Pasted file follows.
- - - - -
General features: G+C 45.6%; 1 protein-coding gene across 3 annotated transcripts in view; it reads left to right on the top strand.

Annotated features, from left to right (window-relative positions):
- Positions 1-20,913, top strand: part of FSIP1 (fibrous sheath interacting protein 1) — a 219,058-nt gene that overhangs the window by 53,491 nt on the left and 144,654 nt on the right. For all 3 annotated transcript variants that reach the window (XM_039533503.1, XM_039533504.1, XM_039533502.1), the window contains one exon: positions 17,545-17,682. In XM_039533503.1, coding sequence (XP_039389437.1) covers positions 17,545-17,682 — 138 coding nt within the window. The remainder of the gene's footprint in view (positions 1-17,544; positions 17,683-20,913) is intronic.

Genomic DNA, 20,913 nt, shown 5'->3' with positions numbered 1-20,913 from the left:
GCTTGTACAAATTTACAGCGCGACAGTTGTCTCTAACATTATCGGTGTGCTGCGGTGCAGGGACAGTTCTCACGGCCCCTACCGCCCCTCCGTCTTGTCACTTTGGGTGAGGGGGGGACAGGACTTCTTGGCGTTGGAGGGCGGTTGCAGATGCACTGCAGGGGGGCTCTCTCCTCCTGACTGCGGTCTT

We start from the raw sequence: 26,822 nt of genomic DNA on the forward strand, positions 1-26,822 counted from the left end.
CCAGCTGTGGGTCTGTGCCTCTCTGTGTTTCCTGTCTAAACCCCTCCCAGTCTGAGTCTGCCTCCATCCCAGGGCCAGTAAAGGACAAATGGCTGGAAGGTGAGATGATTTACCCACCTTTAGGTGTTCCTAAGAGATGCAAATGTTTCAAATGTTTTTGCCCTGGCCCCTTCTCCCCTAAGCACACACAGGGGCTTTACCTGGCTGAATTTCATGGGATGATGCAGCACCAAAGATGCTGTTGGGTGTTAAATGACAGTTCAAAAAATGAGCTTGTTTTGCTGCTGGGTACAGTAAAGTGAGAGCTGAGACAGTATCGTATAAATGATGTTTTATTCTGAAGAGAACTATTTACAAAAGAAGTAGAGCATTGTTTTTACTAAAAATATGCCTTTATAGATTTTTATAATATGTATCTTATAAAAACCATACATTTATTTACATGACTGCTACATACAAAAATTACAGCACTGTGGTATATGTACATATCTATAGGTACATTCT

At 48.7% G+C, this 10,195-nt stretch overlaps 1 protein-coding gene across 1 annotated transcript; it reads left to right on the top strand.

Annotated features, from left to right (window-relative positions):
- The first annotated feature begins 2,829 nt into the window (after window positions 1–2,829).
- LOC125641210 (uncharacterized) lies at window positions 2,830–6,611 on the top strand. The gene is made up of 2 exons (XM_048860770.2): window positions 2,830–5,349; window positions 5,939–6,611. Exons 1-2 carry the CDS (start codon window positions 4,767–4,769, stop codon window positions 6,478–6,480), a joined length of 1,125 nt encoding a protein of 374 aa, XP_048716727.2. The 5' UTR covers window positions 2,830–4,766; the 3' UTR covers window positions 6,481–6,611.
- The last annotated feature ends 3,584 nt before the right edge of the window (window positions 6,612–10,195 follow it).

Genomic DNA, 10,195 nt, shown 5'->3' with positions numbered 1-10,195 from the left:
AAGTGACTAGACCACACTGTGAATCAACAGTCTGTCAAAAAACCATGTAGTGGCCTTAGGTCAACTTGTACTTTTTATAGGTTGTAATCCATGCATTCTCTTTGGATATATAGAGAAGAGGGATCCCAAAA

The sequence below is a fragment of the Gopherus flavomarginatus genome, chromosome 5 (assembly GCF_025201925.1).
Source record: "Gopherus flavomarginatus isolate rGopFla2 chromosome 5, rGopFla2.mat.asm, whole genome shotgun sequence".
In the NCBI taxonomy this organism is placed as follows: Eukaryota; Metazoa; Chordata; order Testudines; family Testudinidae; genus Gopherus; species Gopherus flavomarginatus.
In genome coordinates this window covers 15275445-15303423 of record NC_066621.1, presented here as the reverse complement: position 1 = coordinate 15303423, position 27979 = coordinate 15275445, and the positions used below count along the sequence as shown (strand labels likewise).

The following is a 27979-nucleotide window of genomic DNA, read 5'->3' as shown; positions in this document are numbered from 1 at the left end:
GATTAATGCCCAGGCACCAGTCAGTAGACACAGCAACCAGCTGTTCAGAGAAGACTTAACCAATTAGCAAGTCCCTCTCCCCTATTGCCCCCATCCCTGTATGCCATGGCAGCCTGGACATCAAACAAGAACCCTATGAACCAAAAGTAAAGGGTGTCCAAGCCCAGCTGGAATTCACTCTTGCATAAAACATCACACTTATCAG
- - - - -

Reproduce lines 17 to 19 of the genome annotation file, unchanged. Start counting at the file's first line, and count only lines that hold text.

In the NCBI taxonomy this organism is placed as follows: Eukaryota; Metazoa; Chordata; order Testudines; family Testudinidae; genus Gopherus; species Gopherus flavomarginatus.
In genome coordinates this window covers 15275445-15303423 of record NC_066621.1, presented here as the reverse complement: position 1 = coordinate 15303423, position 27979 = coordinate 15275445, and the positions used below count along the sequence as shown (strand labels likewise).

The following is a 27979-nucleotide window of genomic DNA, read 5'->3' as shown; positions in this document are numbered from 1 at the left end: